The research firm IBISWorld also conducted a study that showed a much higher number of U.S. agents: 232,848. The numbers vary so much for a variety of reasons, but mainly because they are arrived at by using different methodologies. For example, the Census Bureau’s number takes into account agency employees who might not be agents. The Census Bureau’s tally has also fluctuated over the years. In order, from 2010 to 2015, its count of agents was 105,458; 97,149; 100,295; 99,888; 118,974; and 105,085.
Stephanie Lee, founder of the website HostAgencyReviews.com, said getting an accurate count of agents has become increasingly difficult in recent years because of the changing industry.
“If we compare it to 15 years ago, the agency distribution channel is entirely different. It’s fragmented, which poses all sorts of problems for vendors and apparently for government agencies,” she said.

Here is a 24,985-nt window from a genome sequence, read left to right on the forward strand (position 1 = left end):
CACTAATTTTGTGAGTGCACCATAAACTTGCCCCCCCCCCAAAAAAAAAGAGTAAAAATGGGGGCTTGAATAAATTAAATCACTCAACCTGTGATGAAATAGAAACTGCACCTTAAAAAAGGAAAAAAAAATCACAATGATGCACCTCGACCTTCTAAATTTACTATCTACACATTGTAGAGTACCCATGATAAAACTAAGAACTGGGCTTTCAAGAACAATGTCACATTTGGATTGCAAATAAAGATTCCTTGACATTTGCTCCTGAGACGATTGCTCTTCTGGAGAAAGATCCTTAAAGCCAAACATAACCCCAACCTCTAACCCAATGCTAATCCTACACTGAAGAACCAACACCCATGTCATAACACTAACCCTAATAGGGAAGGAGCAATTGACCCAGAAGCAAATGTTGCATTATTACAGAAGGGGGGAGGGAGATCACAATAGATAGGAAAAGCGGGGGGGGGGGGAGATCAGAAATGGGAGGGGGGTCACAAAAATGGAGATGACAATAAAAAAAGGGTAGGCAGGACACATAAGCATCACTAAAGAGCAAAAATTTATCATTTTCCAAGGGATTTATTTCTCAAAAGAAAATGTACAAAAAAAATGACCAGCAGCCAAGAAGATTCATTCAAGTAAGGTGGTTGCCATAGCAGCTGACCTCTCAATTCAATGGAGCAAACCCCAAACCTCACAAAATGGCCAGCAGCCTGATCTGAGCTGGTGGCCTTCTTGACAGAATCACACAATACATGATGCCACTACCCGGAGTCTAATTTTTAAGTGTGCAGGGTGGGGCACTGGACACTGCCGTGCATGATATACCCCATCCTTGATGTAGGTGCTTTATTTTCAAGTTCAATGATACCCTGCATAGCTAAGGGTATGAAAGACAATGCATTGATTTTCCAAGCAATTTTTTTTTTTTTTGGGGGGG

Kevin Wang, ASTA’s director of research, also said that accurately counting the number of agents in the U.S. is difficult. It is also likely that the industry’s independent contractors (ICs), who are steadily rising in numbers, are not being accurately counted.
“The self-employed travel agent and probably many, if not most, ICs — the hobbyist agent, etc.– they’re either not tracked or very hard to track,” Meader said.
Despite the difficulties in counting agents, ASTA uses the Census Bureau’s latest number, around 105,000, but also recognizes that IBISWorld’s number likely captures ICs and could potentially represent the high end of agent tallies.
“We’ve chosen to use that number,” Meader said. “It’s the closest to what we think represents the most likely picture, recognizing the constraints or the weaknesses that surround it. It’s not necessarily a true picture, but close — the closest, anyway.”
Eben Peck, ASTA’s executive vice president for advocacy, pointed out that in the most recent five years for which data is available, 2011 through 2015, the Census Bureau’s number of agency employees has grown by about 8%.